Before configuration, I made sure that all of my hardware was already installed, and that I tested the tuner card with the Hauppage-supplied software. This is the recommended practice to avoid unnecessary troubleshooting steps later. Installation is as simple as installing any basic Windows application. Upon completing installation, you are presented with the SageTV interface:
It features a very intuitive layout with easy navigational controls. If you have a wireless keyboard and mouse, you can use the many keyboard shortcuts pre-programmed or create your own. You can also use PC and non-PC based remote controls, as explained later in this review. In order to get the system to a basic, usable configuration, you enter the Setup menu, and choose the Setup Wizard. This guides you through configuration of the TV tuner card and your TV service provider. SageTV allows you to use antenna, satellite, and cable, even if you have set-top boxes.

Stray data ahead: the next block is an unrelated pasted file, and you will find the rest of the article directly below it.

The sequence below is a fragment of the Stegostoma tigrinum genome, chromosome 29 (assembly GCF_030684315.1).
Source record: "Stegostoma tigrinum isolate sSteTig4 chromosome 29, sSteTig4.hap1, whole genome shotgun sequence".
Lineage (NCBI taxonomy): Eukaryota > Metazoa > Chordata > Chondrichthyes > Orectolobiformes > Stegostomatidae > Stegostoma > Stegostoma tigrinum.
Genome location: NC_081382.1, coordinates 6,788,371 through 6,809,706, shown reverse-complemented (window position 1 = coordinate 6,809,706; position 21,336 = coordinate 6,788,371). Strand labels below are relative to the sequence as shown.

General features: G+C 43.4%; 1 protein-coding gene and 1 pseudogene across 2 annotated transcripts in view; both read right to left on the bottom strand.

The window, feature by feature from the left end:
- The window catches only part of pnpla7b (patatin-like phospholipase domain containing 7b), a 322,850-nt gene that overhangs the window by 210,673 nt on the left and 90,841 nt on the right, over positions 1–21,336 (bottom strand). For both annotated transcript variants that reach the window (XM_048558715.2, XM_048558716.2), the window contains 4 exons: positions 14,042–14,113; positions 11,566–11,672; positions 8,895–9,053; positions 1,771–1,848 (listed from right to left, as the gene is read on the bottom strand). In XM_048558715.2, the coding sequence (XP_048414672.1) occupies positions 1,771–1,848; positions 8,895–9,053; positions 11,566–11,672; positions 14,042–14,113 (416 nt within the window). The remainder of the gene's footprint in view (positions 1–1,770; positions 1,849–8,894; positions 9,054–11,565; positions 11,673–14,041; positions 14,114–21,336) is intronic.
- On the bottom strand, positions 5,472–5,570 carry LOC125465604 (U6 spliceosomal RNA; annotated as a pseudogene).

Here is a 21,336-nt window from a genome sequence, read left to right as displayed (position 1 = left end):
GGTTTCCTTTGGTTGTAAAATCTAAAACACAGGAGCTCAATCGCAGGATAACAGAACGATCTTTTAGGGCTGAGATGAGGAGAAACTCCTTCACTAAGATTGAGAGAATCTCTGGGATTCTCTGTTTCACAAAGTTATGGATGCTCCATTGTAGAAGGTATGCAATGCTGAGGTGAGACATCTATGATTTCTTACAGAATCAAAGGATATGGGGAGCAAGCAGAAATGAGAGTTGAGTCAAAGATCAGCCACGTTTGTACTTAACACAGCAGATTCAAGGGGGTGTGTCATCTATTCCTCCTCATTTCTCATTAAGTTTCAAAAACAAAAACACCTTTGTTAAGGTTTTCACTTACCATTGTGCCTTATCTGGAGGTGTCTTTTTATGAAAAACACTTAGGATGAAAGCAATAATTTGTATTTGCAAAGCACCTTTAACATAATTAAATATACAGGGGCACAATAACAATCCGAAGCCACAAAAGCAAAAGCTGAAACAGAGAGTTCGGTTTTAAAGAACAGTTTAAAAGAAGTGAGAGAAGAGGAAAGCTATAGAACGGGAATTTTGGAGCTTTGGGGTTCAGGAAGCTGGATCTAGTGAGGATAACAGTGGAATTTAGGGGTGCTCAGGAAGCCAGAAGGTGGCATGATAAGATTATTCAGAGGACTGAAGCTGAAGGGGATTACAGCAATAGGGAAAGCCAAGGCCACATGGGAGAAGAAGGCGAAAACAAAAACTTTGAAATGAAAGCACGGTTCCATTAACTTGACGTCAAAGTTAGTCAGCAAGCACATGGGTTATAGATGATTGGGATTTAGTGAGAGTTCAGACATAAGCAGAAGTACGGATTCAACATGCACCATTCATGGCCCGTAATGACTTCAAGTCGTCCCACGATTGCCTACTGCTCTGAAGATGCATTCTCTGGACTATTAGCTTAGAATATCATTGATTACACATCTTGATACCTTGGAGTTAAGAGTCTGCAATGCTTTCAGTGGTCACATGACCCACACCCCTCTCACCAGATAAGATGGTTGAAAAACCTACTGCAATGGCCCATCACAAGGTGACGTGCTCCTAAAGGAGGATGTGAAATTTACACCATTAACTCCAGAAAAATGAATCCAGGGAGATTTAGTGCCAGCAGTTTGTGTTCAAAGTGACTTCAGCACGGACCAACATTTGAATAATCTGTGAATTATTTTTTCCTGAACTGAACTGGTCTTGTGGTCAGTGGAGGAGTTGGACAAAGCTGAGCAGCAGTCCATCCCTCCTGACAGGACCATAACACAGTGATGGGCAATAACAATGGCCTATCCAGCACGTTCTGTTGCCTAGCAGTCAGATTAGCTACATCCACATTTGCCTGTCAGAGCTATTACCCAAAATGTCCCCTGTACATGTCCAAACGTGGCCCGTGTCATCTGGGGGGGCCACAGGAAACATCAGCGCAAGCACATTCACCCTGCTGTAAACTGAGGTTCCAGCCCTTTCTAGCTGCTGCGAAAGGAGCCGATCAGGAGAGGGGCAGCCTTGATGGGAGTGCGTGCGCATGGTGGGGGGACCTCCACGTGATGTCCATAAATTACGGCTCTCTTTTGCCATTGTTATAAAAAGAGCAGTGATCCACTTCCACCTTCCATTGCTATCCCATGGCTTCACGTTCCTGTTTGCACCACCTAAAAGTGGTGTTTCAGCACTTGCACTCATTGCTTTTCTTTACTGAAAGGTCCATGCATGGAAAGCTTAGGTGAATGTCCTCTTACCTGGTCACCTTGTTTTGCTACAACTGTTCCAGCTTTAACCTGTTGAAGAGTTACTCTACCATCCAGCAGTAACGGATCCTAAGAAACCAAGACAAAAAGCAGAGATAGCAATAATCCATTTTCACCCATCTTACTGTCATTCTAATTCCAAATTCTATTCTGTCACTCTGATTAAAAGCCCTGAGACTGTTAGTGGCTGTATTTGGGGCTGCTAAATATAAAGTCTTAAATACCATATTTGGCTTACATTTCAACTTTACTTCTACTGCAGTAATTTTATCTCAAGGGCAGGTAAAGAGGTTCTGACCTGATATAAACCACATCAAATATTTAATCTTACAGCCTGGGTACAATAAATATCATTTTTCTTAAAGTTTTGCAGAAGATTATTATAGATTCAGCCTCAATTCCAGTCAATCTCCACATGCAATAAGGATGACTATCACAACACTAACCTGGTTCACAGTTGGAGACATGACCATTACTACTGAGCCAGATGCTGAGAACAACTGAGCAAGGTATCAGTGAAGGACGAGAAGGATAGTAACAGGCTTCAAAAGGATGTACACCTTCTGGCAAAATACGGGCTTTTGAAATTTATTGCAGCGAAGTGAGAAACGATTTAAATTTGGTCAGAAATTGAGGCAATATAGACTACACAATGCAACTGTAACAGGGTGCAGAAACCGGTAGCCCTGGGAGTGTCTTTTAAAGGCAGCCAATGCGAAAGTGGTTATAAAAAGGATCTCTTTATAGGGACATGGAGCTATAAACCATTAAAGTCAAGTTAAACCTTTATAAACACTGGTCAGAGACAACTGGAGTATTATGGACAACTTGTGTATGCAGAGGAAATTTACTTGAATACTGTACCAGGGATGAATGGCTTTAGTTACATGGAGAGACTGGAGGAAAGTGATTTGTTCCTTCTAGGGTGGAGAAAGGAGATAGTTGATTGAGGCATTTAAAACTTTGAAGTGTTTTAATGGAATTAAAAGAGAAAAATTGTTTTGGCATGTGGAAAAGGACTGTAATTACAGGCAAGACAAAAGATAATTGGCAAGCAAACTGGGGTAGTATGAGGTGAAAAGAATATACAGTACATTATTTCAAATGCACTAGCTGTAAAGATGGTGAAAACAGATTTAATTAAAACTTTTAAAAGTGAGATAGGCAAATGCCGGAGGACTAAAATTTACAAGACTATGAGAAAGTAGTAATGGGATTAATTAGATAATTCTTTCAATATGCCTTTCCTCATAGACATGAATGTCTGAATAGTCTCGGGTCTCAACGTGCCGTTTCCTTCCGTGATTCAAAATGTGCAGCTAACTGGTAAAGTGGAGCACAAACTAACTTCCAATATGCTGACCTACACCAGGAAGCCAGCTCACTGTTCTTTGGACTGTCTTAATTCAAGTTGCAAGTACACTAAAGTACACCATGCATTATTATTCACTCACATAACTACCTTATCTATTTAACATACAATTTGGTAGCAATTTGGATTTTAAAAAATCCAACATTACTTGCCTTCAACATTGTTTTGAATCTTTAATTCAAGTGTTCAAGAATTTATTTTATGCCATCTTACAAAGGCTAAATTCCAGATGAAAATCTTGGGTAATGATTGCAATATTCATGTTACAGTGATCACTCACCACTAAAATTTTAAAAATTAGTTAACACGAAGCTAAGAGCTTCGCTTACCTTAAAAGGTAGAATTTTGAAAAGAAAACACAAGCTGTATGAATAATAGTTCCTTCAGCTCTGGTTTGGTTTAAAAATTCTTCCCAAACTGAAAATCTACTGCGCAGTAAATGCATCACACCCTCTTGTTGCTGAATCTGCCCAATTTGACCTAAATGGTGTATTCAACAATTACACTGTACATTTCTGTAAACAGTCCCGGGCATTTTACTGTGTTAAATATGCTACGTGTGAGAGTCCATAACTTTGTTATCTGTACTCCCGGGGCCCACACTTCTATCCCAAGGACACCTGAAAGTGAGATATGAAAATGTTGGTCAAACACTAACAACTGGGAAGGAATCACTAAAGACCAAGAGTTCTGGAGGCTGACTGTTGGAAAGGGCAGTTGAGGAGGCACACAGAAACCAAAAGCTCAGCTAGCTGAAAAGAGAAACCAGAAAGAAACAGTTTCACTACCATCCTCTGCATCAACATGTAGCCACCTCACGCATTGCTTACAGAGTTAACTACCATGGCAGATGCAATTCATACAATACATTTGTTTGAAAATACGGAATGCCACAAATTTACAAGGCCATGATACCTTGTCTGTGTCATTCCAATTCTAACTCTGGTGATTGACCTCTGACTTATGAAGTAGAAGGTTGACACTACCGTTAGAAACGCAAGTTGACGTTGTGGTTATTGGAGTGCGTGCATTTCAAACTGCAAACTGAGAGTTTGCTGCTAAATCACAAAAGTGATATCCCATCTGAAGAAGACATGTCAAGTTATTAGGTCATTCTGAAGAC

Once configured, the system asks you for your ZIP code, which allows it to find your available TV service providers. You select your provider, and then SageTV downloads your appropriate Electronic Program Guide (EPG) data, which will allow you to view, record, and schedule television viewing based on the familiar grid layout. This service is provided as part of the system; no additional fees are required. The EPG data supplied through SageTV are only available for the US. However you can still get data for other countries with a third party plug-in such as XMLTV. You can even write your own! Since it is primarily a TV application, the wizard ends there. All other configuration is done through the Detailed Configuration menu in the Setup screen. This includes things like where you want to store or record your media (which hard drive), audio/video settings, and other advanced configurations.